Monday, April 24, 2006

Women Belong In The Dug Out

SAINT PAUL, Minn.- Recently the debate ensued about whether or not women should be in the dugout after Keith Hernandez made some very biased comments during a broadcast of a game with the Mets and Padres.

Kelly Calabrese, full-time massage therapist for the San Diego Padres, is a recognized part of the team and on Saturday happened to be one of three people the Padres were allowed, of both men and women to have present during the game in the dugout.

If the underlined issue is strictly with people besides player personal present in the dugout, shouldn’t that have been brought up off the air with a Padres representative or in a concerned letter to the MLB office who already set rules in place about the number of player personal, numbering three, allowed in the dugout. I believe Keith Hernandez was way off the mark on his comments.

As a woman, a freelance photojournalist, journalism student and baseball fan I am appalled by the ignorance Keith Hernandez showed in regards to his attitude toward women, society and baseball.

I have a history lesson for you Mr. Hernandez, women are and always will be capable of playing and supporting this game in every capacity and if you need to understand this better I suggest you go back and take another look at the history books, Title IX, the 19th amendment and the Equal Rights Amendment (ERA) for starters.

Americas early ideals were expressed by Thomas Jefferson’s first draft of the Declaration of Independence in 1776 which eloquently and controversially stated, “We hold these truths to be sacred & undeniable; that all men are created equal & independent, that from that equal creation they derive rights inherent & inalienable, among which are the preservation of life, & liberty, & the pursuit of happiness…” Everyone should have a chance to pursue their dreams in America and the world; this ideal is why the United Colonies absconded from the King of Great Britain before this country became the United States of America.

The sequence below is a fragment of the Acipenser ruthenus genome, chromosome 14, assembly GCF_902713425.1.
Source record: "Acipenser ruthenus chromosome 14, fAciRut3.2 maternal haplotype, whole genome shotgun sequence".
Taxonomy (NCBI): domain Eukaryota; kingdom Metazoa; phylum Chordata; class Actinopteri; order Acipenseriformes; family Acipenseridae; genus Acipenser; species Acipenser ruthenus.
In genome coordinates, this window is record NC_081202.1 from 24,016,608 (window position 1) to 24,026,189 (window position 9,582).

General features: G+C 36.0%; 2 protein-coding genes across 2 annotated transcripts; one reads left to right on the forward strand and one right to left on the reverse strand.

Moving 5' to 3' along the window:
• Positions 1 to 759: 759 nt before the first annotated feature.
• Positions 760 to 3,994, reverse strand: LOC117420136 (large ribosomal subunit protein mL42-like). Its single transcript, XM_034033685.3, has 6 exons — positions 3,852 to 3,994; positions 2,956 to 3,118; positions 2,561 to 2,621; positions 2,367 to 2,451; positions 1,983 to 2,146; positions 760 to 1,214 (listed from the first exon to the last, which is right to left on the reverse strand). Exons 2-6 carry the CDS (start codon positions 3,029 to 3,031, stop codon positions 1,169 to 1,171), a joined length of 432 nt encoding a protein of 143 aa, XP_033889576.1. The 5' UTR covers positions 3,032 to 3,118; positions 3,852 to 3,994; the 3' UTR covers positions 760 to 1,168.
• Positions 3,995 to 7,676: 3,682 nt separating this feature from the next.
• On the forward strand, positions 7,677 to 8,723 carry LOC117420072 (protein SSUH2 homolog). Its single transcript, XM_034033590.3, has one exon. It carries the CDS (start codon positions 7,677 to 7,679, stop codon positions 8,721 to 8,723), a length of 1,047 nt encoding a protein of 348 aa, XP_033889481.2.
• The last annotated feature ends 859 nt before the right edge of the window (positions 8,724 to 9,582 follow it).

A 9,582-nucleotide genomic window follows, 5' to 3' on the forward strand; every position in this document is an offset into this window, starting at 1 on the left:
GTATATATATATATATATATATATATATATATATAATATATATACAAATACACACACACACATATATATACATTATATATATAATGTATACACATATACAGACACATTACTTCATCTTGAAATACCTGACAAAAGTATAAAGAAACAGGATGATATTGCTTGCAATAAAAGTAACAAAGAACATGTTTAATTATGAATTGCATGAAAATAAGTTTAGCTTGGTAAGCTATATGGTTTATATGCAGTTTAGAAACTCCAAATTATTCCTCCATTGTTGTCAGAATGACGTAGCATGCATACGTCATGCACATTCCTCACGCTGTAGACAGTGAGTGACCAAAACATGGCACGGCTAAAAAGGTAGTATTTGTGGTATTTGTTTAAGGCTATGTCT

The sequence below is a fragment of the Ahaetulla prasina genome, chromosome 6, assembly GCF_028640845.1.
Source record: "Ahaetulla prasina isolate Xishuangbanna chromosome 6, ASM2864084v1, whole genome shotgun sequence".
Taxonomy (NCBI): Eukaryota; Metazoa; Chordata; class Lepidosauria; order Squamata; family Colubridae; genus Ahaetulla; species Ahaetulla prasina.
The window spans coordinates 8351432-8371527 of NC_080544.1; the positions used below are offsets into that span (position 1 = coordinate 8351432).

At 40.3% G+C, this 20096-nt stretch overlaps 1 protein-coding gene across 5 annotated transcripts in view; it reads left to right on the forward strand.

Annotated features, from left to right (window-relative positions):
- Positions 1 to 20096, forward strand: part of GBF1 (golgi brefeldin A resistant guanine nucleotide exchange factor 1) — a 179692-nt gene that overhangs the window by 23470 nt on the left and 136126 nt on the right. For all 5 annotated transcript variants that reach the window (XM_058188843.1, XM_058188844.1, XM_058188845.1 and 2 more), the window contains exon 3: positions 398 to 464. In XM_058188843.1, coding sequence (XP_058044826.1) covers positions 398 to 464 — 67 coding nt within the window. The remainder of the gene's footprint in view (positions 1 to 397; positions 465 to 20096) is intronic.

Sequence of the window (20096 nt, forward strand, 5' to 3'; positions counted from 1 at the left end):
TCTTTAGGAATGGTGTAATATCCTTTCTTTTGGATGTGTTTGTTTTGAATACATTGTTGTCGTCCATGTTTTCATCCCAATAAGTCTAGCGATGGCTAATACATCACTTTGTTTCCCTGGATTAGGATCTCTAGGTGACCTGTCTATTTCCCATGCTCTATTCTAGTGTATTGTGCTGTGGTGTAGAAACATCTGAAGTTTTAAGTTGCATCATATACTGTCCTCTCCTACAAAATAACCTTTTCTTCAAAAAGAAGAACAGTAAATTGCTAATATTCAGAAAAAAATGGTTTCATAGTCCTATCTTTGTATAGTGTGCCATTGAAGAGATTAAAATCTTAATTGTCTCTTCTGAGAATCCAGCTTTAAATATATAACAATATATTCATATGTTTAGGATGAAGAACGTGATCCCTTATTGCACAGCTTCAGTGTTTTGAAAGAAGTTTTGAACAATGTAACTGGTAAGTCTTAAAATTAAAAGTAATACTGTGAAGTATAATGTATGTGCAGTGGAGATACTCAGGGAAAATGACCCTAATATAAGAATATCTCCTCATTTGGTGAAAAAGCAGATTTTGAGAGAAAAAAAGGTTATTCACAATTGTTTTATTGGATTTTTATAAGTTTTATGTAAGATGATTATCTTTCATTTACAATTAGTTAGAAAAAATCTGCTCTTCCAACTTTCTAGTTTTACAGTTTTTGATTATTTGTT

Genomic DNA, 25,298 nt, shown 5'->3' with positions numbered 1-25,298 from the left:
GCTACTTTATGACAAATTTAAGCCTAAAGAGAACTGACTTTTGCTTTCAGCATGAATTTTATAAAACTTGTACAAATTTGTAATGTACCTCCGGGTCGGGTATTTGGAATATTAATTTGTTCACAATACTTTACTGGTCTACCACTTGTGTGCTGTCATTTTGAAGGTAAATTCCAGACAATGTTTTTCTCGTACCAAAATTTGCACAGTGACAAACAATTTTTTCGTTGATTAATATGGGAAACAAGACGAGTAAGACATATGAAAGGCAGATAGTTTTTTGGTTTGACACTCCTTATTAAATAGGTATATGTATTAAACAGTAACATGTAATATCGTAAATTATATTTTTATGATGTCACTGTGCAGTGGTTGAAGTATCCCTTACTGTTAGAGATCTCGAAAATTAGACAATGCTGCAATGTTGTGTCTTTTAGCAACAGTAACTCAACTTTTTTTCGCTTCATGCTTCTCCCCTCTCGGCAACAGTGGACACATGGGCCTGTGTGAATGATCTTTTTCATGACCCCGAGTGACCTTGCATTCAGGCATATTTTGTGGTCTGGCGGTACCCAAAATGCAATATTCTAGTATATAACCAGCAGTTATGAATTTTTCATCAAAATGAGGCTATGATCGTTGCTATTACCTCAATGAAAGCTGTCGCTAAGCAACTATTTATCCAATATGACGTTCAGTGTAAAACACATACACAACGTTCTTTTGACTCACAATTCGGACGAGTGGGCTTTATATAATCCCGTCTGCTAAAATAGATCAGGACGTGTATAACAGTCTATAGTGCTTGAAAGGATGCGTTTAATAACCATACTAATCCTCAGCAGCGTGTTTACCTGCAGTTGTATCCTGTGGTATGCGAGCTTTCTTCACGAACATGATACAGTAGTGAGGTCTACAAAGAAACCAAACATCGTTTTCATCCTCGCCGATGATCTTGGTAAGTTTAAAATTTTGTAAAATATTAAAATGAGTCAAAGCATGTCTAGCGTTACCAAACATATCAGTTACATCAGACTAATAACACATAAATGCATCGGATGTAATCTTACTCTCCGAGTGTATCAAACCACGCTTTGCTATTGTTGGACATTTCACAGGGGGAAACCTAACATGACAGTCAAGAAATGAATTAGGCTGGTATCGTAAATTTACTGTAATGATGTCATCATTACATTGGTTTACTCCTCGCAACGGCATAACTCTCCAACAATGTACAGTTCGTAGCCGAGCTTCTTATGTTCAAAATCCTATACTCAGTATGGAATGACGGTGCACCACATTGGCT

A second lesson, a woman with the same first name as Mr. Hernandez’s mother Jackie made history in 1931. The 17 year old female ball player, left-hander Jackie Mitchell struck out two of baseball legends greatest, Babe Ruth and Lou Gehrig.

The National Baseball Hall of Fame records, specifically the article titled, “The Day a Girl Struck out Ruth and Gehrig,” has the exact details of Miss Mitchell’s talents when she took the two players out of the inning. Today countless numbers of women playing in women’s professional baseball leagues still dream about one day playing in the big leagues and are more than capable of playing this game.

We live in a society where women hold respected positions such as soldiers serving their country during war time. America today is a society where we turn out countless doctors, lawyers, politicians and outstanding, extraordinary women who lead this country past the sexist ideals of a few.

I don’t feel Hernandez’s poor attempt at an apology merits any weight. He did a disservice to women, broadcast journalists and baseball not to mention his own sex. I think that women should not only be in the dug out, but on the field. If there were more girls encouraged to play baseball and more women allowed to play in the minors who are as talented as Jackie Mitchell, it might well have been a woman in the dugout sharing congratulations, high-fiving her team mates after a home run against the Mets.

For anyone interested in the issue of women in baseball I suggest reading the book, Breaking Into Baseball: Women and the National Pastime by Jean Hastings Ardell not to mention checking out a history book or two on women in American history. Life is too short to devalue other human beings, we need to respect one another no matter the profession and Mr. Hernandez you need to remember one of the first rules in journalism, check your facts first.